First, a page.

Huge menu, but the lunch specials were the usual list, most of them $6.25. Ordered one. What I got: slightly gloppy hot-and-sour soup (plenty good enough for many suburban areas, way below what you’d expect in Mountain View) with a standard metal soup spoon. Then, a platter of the chosen entree (really too much for one person) and a cup of white rice. Fork and knife: No chopsticks, no separate plate for dining, no hot tea offered. The food? Again, adequate for some suburban areas (I think), but gloppy and dreary by local standards. $6.25. I won’t return.

At which point I thought about the little (50-60 seats) shopping-strip Chinese restaurant I went to last Friday, and will probably go to every week or two from the end of this month until we move out of Mountain View (if we do that, which we might if job possibilities continue to, um, pan out so well–we can take some money out of our house), and what I got there for $0.30 less:

  • Cup of light, non-gloppy egg flower soup (with porcelain spoon)and
  • Nice little salad and
  • Plate of fried wonton strips.

after which, you get

  • Slightly oversize dinner plate with a rational-size serving of your chosen entree, fresh, not gloppy, nicely prepared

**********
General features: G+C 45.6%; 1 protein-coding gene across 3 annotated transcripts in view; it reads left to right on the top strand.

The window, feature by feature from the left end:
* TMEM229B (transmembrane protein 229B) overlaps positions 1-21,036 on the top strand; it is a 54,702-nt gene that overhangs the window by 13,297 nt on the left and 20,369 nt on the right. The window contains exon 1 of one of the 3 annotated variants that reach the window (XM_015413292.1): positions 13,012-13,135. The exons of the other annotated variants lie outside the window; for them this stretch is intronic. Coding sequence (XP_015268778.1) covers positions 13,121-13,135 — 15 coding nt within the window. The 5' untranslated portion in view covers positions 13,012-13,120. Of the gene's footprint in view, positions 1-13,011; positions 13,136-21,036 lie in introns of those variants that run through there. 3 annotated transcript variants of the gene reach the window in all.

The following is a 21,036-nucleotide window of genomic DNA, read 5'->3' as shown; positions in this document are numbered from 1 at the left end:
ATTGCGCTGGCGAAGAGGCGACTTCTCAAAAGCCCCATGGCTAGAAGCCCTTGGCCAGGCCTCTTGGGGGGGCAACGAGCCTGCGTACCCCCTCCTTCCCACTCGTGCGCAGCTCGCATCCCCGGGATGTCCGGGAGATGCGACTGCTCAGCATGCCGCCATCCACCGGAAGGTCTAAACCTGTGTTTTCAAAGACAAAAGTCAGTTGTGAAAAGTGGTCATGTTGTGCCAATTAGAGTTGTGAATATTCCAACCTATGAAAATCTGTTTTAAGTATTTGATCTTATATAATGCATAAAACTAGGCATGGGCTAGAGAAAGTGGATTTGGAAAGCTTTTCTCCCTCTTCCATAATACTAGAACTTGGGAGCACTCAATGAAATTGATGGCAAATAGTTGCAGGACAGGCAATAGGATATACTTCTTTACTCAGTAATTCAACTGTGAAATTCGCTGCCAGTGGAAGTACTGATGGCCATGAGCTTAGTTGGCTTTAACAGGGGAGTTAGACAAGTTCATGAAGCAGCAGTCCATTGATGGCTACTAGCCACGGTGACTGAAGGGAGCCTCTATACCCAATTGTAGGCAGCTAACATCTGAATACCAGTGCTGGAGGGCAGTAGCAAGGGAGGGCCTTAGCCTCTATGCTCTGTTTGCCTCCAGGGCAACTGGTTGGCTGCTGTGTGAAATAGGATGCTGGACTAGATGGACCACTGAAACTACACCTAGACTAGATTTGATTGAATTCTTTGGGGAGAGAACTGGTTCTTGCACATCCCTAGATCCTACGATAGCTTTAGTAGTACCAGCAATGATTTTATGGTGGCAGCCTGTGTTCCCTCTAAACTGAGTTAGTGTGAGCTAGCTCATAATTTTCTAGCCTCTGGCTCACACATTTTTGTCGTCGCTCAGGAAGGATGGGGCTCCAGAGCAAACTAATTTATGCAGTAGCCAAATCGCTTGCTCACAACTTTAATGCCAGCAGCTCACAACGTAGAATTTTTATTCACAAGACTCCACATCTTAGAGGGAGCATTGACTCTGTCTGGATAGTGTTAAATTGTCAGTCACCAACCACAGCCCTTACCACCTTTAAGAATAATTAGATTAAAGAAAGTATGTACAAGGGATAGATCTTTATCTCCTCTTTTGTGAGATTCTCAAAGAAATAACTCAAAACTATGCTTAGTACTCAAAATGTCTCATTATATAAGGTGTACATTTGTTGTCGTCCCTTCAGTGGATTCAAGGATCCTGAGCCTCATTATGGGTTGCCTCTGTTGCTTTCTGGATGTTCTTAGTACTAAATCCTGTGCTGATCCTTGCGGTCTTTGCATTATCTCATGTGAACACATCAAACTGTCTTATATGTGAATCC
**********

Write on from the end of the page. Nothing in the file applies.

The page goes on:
• Plenty of vegetables added to the entree if needed–and the broccoli, at least, is just properly cooked, still bright green and al dente
  • A good-size scoop of either white or vegetable fried rice
  • A crisp, light, small egg roll
  • A small serving of vegetable chow mein

and, of course, both chopsticks and fork–and tea unless it’s a hot day and you indicate you don’t need it.

Oh, and with the check:

  • Orange slices
  • Fortune cookie

Let’s see. Big-deal big restaurant versus inconsequential little neighborhood restaurant. No contest. At all. China Cafe (the one near home) actually belongs in Mountain View. The new place might just belong in Modesto…I give it a month, two tops, but I won’t be around to find out.

[We have Saturday dinner fairly frequently at China Cafe, even though it’s a slightly shorter walk than we might prefer, 0.7 miles each way. All of the dishes we’ve had are lively, fresh, well-prepared, “ungloppy”…]

Hmm. Wonder how the neighborhood Chinese places are in Fremont or Livermore or, maybe, McMinnville or Portland…

3 Responses to “Another food post”

  1. Steve Lawson says:

    I kept waiting for you to bring it around to libraries. What is the library lesson of “New Ma’s?” What is the library service equivalent of “gloppy?”

    I guess sometimes a food post is just a food post.

  2. walt says:

    Well, Steve, if I managed to relate everything to libraries, I’d need to change the name of this blog.

  3. Kirsten says:

    It’s been a while since I lived in Oregon, but the neighborhood eateries were pretty uniformly decent in Portland as well as other places. Lots of Thai, Vietnamese, and Japanese places, in addition to Chinese. And then there’s McMenamins. It’s a local chain of pubs. Good food, good beer.